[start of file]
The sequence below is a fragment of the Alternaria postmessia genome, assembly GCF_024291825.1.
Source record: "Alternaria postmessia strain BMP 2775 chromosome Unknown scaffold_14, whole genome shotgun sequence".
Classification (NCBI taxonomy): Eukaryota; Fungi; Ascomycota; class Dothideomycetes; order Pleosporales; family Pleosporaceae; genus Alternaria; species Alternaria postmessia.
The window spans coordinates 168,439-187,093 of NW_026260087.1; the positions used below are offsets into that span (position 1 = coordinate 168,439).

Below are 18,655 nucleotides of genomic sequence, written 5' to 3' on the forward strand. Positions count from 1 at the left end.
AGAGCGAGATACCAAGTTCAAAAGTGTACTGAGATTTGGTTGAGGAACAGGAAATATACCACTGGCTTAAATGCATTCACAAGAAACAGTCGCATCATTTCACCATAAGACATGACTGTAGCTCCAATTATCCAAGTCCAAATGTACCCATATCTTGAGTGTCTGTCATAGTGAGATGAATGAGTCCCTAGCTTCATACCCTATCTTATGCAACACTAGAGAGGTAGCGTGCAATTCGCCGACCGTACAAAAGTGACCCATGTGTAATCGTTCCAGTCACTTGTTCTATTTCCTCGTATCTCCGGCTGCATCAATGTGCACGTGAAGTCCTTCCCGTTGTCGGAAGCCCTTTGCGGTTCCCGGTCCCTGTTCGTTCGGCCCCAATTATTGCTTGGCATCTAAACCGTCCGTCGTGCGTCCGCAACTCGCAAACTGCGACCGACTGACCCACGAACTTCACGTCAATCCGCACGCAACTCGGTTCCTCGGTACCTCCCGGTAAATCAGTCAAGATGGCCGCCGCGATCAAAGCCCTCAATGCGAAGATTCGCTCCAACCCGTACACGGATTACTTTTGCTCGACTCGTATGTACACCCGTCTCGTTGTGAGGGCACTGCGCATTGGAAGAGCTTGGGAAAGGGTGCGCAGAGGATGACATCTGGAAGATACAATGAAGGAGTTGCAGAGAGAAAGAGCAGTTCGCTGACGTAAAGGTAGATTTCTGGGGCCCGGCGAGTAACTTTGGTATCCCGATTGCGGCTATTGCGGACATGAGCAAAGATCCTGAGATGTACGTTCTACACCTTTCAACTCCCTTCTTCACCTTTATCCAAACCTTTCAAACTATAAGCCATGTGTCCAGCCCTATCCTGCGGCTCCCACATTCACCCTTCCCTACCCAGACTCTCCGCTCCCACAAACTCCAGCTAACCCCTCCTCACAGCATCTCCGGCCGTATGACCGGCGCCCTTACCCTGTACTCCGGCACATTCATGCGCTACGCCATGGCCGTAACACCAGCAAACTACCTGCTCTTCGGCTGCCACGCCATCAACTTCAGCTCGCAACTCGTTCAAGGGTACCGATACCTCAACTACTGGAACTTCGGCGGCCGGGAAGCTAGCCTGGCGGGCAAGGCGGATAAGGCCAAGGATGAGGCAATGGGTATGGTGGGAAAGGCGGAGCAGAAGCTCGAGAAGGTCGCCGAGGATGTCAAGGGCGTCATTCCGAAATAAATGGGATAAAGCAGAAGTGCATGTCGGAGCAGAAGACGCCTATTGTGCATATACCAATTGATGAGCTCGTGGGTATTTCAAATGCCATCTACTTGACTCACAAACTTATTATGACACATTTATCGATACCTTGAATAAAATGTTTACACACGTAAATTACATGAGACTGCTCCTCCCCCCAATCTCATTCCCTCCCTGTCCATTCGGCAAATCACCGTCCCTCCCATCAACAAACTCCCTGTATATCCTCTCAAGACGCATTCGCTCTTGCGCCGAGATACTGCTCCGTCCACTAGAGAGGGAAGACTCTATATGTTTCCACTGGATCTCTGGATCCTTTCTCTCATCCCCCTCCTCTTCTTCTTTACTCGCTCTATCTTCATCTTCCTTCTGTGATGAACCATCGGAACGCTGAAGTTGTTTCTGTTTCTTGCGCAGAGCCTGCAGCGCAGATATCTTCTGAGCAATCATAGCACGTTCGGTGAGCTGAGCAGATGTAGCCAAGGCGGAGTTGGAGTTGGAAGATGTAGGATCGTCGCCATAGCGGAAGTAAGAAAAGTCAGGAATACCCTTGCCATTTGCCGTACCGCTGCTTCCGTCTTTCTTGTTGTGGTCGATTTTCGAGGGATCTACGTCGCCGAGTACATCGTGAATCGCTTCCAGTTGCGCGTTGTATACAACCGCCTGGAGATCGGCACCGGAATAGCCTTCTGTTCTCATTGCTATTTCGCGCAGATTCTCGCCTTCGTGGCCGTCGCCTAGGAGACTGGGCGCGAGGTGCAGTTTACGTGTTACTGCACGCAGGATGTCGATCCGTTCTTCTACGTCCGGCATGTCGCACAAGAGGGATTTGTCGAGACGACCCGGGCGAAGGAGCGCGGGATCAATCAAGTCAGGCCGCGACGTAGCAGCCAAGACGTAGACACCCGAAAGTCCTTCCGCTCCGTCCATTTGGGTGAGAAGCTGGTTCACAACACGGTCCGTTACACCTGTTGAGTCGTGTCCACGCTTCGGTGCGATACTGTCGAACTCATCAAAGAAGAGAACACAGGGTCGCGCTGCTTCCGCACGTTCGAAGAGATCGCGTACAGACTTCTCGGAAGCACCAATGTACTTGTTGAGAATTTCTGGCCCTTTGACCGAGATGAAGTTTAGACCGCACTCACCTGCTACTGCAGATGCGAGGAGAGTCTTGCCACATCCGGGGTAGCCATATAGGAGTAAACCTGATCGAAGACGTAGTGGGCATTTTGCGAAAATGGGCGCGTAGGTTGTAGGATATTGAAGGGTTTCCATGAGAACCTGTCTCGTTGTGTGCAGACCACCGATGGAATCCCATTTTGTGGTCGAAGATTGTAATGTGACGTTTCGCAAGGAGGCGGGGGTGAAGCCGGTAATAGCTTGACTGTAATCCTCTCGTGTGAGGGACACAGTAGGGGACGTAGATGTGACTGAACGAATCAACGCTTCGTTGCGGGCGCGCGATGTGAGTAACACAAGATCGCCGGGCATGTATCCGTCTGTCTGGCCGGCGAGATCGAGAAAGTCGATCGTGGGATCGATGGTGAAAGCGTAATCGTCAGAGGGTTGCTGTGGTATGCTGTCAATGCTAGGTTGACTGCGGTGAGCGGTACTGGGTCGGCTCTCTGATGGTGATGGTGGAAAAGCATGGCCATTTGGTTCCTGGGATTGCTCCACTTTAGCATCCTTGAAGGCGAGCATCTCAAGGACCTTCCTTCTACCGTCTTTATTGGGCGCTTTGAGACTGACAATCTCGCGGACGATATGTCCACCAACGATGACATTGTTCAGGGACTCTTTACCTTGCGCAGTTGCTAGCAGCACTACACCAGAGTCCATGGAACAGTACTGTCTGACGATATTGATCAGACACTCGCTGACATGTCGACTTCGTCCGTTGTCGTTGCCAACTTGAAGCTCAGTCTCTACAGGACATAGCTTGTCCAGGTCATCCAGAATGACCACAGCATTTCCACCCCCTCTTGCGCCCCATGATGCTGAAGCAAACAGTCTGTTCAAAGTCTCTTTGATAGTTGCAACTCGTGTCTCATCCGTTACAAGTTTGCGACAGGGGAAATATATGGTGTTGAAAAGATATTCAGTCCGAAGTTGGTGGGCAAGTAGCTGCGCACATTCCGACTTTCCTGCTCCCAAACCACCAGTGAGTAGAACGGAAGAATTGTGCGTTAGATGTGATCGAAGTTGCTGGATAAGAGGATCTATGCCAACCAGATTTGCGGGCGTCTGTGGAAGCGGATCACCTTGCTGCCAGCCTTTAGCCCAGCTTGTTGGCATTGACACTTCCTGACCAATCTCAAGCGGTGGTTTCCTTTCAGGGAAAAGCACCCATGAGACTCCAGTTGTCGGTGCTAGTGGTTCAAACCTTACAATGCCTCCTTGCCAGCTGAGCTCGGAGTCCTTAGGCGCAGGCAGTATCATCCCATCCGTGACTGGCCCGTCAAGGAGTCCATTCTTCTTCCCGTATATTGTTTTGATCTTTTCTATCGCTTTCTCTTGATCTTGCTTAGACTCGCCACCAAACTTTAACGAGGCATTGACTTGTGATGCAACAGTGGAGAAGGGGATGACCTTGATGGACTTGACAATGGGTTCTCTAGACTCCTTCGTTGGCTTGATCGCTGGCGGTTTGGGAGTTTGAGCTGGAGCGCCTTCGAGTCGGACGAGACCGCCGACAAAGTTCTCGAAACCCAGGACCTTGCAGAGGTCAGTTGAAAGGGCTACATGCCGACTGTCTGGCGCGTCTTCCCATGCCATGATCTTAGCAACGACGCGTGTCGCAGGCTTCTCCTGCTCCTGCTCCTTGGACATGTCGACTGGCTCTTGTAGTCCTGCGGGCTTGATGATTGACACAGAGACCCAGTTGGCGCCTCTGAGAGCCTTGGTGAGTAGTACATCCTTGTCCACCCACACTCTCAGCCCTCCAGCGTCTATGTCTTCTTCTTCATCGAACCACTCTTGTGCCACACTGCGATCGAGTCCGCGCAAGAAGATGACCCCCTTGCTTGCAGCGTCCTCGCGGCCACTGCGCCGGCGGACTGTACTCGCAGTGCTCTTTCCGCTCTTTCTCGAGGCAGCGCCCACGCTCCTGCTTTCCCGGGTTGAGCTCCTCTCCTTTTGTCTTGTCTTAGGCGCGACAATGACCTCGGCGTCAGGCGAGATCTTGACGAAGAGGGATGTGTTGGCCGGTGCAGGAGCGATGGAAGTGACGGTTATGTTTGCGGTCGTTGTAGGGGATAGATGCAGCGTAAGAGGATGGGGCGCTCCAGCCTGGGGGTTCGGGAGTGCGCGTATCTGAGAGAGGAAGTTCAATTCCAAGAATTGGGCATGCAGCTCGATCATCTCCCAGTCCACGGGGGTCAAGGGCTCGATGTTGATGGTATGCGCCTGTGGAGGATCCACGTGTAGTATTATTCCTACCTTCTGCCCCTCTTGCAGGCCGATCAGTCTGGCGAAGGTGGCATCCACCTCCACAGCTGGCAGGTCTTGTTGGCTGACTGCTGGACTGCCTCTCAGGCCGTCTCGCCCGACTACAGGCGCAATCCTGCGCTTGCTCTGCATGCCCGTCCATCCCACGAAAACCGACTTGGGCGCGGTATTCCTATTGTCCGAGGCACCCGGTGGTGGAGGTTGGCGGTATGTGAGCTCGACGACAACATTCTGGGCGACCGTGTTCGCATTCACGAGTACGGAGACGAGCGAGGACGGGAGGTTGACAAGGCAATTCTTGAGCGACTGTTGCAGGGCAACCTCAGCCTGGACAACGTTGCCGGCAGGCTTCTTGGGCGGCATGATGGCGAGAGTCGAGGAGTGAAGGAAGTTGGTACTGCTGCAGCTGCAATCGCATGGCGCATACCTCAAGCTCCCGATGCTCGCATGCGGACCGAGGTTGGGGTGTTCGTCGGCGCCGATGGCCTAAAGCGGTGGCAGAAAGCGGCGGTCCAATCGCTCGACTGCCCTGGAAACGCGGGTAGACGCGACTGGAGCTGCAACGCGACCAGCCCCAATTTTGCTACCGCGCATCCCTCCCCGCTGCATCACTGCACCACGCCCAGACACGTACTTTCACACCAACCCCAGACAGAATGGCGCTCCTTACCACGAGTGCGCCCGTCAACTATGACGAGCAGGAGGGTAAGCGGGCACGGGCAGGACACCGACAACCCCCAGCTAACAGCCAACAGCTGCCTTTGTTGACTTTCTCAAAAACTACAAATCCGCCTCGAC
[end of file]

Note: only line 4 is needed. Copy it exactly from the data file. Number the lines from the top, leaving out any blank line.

The window spans coordinates 168,439-187,093 of NW_026260087.1; the positions used below are offsets into that span (position 1 = coordinate 168,439).